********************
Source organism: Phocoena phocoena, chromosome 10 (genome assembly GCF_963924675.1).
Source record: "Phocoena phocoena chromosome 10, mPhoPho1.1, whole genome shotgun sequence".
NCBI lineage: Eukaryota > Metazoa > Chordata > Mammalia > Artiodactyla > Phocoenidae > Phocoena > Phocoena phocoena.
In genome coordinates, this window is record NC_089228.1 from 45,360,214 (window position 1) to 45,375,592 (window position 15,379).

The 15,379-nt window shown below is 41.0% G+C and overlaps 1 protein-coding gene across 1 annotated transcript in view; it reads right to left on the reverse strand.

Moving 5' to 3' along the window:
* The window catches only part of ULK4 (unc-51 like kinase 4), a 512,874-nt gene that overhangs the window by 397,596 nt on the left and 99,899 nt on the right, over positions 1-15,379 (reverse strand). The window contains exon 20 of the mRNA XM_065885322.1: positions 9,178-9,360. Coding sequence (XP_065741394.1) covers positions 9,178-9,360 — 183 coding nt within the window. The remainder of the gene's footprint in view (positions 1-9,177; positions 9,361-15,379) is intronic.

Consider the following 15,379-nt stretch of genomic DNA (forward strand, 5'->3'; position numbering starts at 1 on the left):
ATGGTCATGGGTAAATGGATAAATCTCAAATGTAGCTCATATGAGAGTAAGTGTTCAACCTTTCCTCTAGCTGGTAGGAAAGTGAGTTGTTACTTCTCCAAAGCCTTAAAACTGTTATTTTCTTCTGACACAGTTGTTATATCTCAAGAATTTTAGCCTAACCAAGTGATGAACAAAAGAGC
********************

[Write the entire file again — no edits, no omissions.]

Source organism: Phocoena phocoena, chromosome 10 (genome assembly GCF_963924675.1).
Source record: "Phocoena phocoena chromosome 10, mPhoPho1.1, whole genome shotgun sequence".
NCBI lineage: Eukaryota > Metazoa > Chordata > Mammalia > Artiodactyla > Phocoenidae > Phocoena > Phocoena phocoena.
In genome coordinates, this window is record NC_089228.1 from 45,360,214 (window position 1) to 45,375,592 (window position 15,379).

The 15,379-nt window shown below is 41.0% G+C and overlaps 1 protein-coding gene across 1 annotated transcript in view; it reads right to left on the reverse strand.

Moving 5' to 3' along the window:
* The window catches only part of ULK4 (unc-51 like kinase 4), a 512,874-nt gene that overhangs the window by 397,596 nt on the left and 99,899 nt on the right, over positions 1-15,379 (reverse strand). The window contains exon 20 of the mRNA XM_065885322.1: positions 9,178-9,360. Coding sequence (XP_065741394.1) covers positions 9,178-9,360 — 183 coding nt within the window. The remainder of the gene's footprint in view (positions 1-9,177; positions 9,361-15,379) is intronic.

Consider the following 15,379-nt stretch of genomic DNA (forward strand, 5'->3'; position numbering starts at 1 on the left):
ATGGTCATGGGTAAATGGATAAATCTCAAATGTAGCTCATATGAGAGTAAGTGTTCAACCTTTCCTCTAGCTGGTAGGAAAGTGAGTTGTTACTTCTCCAAAGCCTTAAAACTGTTATTTTCTTCTGACACAGTTGTTATATCTCAAGAATTTTAGCCTAACCAAGTGATGAACAAAAGAGC